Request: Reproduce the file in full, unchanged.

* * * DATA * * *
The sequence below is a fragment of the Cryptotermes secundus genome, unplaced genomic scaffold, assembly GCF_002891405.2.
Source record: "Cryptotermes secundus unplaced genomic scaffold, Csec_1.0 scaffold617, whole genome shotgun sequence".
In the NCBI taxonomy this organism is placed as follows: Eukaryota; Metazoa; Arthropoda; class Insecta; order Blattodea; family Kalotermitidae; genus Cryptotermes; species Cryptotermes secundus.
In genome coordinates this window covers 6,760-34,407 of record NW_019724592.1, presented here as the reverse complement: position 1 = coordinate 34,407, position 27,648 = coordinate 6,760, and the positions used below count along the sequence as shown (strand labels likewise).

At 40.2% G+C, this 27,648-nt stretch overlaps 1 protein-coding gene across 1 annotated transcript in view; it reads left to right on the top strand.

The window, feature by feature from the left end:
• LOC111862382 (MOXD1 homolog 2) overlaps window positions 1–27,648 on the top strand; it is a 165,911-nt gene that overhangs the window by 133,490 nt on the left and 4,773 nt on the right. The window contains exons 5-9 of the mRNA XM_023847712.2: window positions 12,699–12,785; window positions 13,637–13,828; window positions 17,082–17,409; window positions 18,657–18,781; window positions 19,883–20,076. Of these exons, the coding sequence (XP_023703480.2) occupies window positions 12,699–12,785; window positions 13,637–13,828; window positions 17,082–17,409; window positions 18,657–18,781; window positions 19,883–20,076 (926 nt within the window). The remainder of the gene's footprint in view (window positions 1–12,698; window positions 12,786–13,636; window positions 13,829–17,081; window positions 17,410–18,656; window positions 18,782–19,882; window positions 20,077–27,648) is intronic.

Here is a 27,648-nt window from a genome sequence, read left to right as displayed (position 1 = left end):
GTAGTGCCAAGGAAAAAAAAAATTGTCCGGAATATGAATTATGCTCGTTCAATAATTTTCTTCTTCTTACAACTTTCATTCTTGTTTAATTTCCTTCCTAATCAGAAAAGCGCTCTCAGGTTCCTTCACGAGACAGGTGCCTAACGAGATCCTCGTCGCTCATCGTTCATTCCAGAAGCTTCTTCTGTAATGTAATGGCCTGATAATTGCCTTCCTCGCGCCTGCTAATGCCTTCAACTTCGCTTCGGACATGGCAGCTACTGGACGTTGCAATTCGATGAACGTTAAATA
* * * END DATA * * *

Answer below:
The sequence below is a fragment of the Cryptotermes secundus genome, unplaced genomic scaffold, assembly GCF_002891405.2.
Source record: "Cryptotermes secundus unplaced genomic scaffold, Csec_1.0 scaffold617, whole genome shotgun sequence".
In the NCBI taxonomy this organism is placed as follows: Eukaryota; Metazoa; Arthropoda; class Insecta; order Blattodea; family Kalotermitidae; genus Cryptotermes; species Cryptotermes secundus.
In genome coordinates this window covers 6,760-34,407 of record NW_019724592.1, presented here as the reverse complement: position 1 = coordinate 34,407, position 27,648 = coordinate 6,760, and the positions used below count along the sequence as shown (strand labels likewise).

At 40.2% G+C, this 27,648-nt stretch overlaps 1 protein-coding gene across 1 annotated transcript in view; it reads left to right on the top strand.

The window, feature by feature from the left end:
• LOC111862382 (MOXD1 homolog 2) overlaps window positions 1–27,648 on the top strand; it is a 165,911-nt gene that overhangs the window by 133,490 nt on the left and 4,773 nt on the right. The window contains exons 5-9 of the mRNA XM_023847712.2: window positions 12,699–12,785; window positions 13,637–13,828; window positions 17,082–17,409; window positions 18,657–18,781; window positions 19,883–20,076. Of these exons, the coding sequence (XP_023703480.2) occupies window positions 12,699–12,785; window positions 13,637–13,828; window positions 17,082–17,409; window positions 18,657–18,781; window positions 19,883–20,076 (926 nt within the window). The remainder of the gene's footprint in view (window positions 1–12,698; window positions 12,786–13,636; window positions 13,829–17,081; window positions 17,410–18,656; window positions 18,782–19,882; window positions 20,077–27,648) is intronic.

Here is a 27,648-nt window from a genome sequence, read left to right as displayed (position 1 = left end):
GTAGTGCCAAGGAAAAAAAAAATTGTCCGGAATATGAATTATGCTCGTTCAATAATTTTCTTCTTCTTACAACTTTCATTCTTGTTTAATTTCCTTCCTAATCAGAAAAGCGCTCTCAGGTTCCTTCACGAGACAGGTGCCTAACGAGATCCTCGTCGCTCATCGTTCATTCCAGAAGCTTCTTCTGTAATGTAATGGCCTGATAATTGCCTTCCTCGCGCCTGCTAATGCCTTCAACTTCGCTTCGGACATGGCAGCTACTGGACGTTGCAATTCGATGAACGTTAAATA